Please note the venue change for this luncheon: Federal Way Performing Arts & Events Center
The Greater Federal Way Chamber invites you to join us in September for a moderated panel discussion on the “The Fourth Estate of Democracy.” The keynote will feature a panel discussion on government and the role of media, moderated by Washington Solicitor General Noah Purcell. Panelists include: Melissa Santos, Staff Reporter, Crosscut; Michele Earl-Hubbard, WA Coalition for Open Government; Marcus Green, King County Reporter, Seattle Times; and Andy Hobbs, King County Editorial Director, Sound Publishing.
Solicitor General Purcell
In 2013 Attorney General Bob Ferguson appointed Seattle attorney Noah Guzzo Purcell as the Solicitor General for the Washington State Attorney General's Office, replacing retiring Solicitor General Maureen Hart.
Prior to joining the office, Purcell worked as an attorney in Perkins Coie's Litigation and Appellate practices. Purcell's diverse litigation experience includes constitutional issues, antitrust claims, environmental law, preemption, campaign finance, and administrative law. Purcell served in the U.S. Department of Homeland Security's Office of General Counsel from 2009-2010, advising on security and immigration issues and working extensively on the federal government's challenge to Arizona's immigration law. After graduating magna cum laude from Harvard Law School, where he served as an editor of the Harvard Law Review, Purcell worked as a law clerk to former U.S. Supreme Court Justice David Souter and U.S. Court of Appeals Judge David Tatel of the D.C. Circuit.
A native of Seattle, Purcell attended the University of Washington, where he received a Mary Gates Leadership Award for his work founding and running Affordable Tuition Now!, a student advocacy group dedicated to keeping tuition at UW and other state universities affordable.
Michele is the President and a media law attorney at Allied Law Group LLC in Seattle. She has been listed in Best Lawyers in America for First Amendment Law every year since 2007 and for First Amendment Litigation since 2012, and has been named a “Super Lawyer” since 2007.
Her law firm Allied Law Group LLC which she co-founded in 2007 has been named a “Best Law Firm” by U.S. News and World Report for Media and First Amendment Law every year since the rankings began in 2010. Ms. Earl-Hubbard represents clients in appeals, defamation, privacy, advertising law, copyright, prior restraint, reporter’s privilege, media antitrust matters, public records, open meetings, and open courts and runs several newsroom hotlines for newspapers throughout the Pacific Northwest.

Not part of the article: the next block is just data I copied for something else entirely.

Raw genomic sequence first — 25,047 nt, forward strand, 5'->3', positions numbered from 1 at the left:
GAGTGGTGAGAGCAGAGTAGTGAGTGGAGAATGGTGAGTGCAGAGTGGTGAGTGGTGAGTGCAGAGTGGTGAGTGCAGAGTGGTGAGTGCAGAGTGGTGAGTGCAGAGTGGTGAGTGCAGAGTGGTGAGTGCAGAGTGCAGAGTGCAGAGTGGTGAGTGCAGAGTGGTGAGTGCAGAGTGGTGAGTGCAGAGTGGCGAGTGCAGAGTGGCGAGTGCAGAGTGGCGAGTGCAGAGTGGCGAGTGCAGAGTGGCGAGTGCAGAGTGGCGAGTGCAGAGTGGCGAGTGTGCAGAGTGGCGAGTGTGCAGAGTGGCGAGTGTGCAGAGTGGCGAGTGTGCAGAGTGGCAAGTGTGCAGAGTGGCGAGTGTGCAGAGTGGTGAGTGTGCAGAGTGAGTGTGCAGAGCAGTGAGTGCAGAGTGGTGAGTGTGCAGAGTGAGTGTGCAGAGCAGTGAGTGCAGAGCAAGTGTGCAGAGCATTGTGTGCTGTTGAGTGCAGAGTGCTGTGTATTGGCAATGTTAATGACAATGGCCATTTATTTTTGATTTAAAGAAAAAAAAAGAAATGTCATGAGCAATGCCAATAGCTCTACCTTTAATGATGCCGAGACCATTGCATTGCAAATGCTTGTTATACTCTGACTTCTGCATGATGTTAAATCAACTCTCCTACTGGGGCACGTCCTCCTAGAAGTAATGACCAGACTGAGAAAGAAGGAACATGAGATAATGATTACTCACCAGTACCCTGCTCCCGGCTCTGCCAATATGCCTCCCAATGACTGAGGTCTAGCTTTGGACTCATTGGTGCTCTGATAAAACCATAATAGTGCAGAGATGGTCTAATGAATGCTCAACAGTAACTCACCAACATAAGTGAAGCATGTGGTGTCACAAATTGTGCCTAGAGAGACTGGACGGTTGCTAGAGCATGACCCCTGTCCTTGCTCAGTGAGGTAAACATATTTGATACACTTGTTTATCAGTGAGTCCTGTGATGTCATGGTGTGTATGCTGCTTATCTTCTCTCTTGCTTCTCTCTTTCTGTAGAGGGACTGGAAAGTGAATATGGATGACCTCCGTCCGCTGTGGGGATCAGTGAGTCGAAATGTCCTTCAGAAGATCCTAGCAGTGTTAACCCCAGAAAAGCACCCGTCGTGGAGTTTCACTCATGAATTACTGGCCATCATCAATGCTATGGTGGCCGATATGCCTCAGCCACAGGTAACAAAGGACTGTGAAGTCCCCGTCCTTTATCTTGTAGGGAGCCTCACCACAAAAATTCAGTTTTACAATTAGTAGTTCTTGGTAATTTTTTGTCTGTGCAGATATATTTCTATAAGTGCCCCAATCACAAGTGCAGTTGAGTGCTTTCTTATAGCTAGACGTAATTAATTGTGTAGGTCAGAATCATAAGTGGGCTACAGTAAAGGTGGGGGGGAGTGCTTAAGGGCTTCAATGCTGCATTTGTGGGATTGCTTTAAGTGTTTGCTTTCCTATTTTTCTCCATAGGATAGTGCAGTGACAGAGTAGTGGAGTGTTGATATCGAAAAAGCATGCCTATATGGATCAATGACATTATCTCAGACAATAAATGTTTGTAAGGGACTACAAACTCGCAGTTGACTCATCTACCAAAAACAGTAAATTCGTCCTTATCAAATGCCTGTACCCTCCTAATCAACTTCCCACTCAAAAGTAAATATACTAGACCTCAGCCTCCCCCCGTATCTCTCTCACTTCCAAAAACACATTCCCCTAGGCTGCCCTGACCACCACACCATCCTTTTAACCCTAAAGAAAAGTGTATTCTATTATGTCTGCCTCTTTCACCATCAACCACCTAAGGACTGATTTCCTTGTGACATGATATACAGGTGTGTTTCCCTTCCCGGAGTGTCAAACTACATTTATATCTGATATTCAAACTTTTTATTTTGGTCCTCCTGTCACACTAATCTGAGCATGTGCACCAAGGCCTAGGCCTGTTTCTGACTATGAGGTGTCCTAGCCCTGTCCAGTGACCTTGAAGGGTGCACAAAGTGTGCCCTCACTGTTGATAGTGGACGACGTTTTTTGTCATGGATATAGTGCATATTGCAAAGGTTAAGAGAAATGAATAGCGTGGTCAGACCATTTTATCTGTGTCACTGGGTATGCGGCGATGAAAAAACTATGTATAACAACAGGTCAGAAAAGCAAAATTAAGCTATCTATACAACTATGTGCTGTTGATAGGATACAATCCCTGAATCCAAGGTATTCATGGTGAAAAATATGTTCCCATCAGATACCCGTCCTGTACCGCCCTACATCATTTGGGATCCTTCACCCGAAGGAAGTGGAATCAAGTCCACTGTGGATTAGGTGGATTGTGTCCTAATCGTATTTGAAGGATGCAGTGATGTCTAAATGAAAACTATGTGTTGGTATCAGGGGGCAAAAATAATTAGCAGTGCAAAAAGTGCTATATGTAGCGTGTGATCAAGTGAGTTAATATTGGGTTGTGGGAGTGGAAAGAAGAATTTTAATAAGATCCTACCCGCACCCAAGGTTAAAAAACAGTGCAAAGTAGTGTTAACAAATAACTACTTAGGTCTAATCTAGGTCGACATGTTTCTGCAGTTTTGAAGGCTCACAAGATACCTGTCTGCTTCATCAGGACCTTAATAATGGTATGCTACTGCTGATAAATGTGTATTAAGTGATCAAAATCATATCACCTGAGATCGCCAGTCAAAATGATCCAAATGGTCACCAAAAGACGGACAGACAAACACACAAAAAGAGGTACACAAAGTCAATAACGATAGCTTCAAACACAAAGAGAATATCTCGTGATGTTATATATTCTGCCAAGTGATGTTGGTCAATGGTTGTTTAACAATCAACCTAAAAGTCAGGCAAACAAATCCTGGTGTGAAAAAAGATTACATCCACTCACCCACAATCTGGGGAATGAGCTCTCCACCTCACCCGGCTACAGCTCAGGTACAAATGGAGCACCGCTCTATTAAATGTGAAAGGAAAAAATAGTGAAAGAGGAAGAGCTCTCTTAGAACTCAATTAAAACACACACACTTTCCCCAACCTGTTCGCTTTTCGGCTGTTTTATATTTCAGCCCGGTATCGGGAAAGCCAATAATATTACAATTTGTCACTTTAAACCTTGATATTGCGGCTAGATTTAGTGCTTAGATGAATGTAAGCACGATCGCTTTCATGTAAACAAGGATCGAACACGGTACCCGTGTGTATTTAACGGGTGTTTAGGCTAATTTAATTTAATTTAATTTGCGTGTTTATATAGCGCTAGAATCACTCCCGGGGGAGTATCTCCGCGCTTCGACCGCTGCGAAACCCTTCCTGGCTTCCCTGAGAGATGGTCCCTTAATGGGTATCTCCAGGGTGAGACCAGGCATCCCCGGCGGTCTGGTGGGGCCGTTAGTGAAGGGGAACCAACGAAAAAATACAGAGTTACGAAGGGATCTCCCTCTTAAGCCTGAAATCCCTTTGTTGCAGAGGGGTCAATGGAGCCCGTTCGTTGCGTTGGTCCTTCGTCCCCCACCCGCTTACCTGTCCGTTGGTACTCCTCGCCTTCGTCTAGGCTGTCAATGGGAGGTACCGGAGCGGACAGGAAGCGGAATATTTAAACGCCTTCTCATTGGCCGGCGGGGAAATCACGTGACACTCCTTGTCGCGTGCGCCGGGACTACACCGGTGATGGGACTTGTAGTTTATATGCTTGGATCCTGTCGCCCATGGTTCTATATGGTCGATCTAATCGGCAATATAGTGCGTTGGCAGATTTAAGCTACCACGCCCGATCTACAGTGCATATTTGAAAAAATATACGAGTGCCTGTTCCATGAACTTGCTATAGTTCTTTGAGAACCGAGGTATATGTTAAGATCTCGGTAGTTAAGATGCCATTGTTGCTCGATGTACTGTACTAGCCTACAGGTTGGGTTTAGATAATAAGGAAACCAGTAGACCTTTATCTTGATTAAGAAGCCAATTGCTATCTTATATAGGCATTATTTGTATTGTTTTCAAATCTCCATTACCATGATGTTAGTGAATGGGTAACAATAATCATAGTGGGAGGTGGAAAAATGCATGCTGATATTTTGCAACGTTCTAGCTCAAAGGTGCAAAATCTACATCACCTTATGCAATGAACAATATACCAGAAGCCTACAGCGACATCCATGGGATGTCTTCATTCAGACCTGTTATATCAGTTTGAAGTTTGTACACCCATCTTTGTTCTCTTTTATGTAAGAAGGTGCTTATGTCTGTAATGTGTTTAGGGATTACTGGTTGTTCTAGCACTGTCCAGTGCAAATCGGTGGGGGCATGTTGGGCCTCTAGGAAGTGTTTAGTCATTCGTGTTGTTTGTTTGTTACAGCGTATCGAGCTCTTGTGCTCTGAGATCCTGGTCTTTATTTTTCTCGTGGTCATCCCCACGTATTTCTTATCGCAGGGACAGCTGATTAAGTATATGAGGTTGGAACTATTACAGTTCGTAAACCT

She serves on the Prepublication Review Committee of the Media Law Resource Center in New York City. She is a Senior Editor and an author of the Washington State Bar Association’s Public Records Act Deskbook. Ms. Earl-Hubbard serves as a Washington State Freedom of Information Delegate for the Society of Professional Journalists and is a former member of the Board of the National Freedom of Information Coalition and a founding board member and former President of the Washington Coalition for Open Government.
She obtained her J.D. from Northwestern University in 1996 where she was appointed to the Order of the Coif and served as Articles Editor on the Law Review. She holds an undergraduate degree in Journalism.
Melissa is Crosscut’s staff reporter covering state politics and the Legislature. She came to Crosscut from The Seattle Times editorial board, where she wrote columns and opinion pieces focusing on state government. Prior to that, she spent eight years as a reporter at The News Tribune in Tacoma, including five years covering the state Capitol. Melissa Santos is Crosscut’s staff reporter covering state politics and the Legislature. She came to Crosscut from The Seattle Times editorial board, where she wrote columns and opinion pieces focusing on state government. Prior to that, she spent eight years as a reporter at The News Tribune in Tacoma, including five years covering the state Capitol.
Marcus Harrison Green is the South King County Reporter for the Seattle Times, the co-founder of the South Seattle Emerald, a former Reporting Fellow with YES! Magazine, a past board member of the Western Washington Chapter of the Society of Professional Journalists and a recipient of Crosscut’s Courage Award for Culture. Growing up in South Seattle, he experienced first-hand the neglect of news coverage in the area by local media, which taught him the value of narratives. After an unfulfilling stint working in the investment world in his twenties, Marcus returned to his community determined to tell its true story, which led him to start the South Seattle Emerald, and eventually move on to cover the area as a reporter for the Seattle Times. He was named one of Seattle's most influential people by Seattle Magazine in 2016.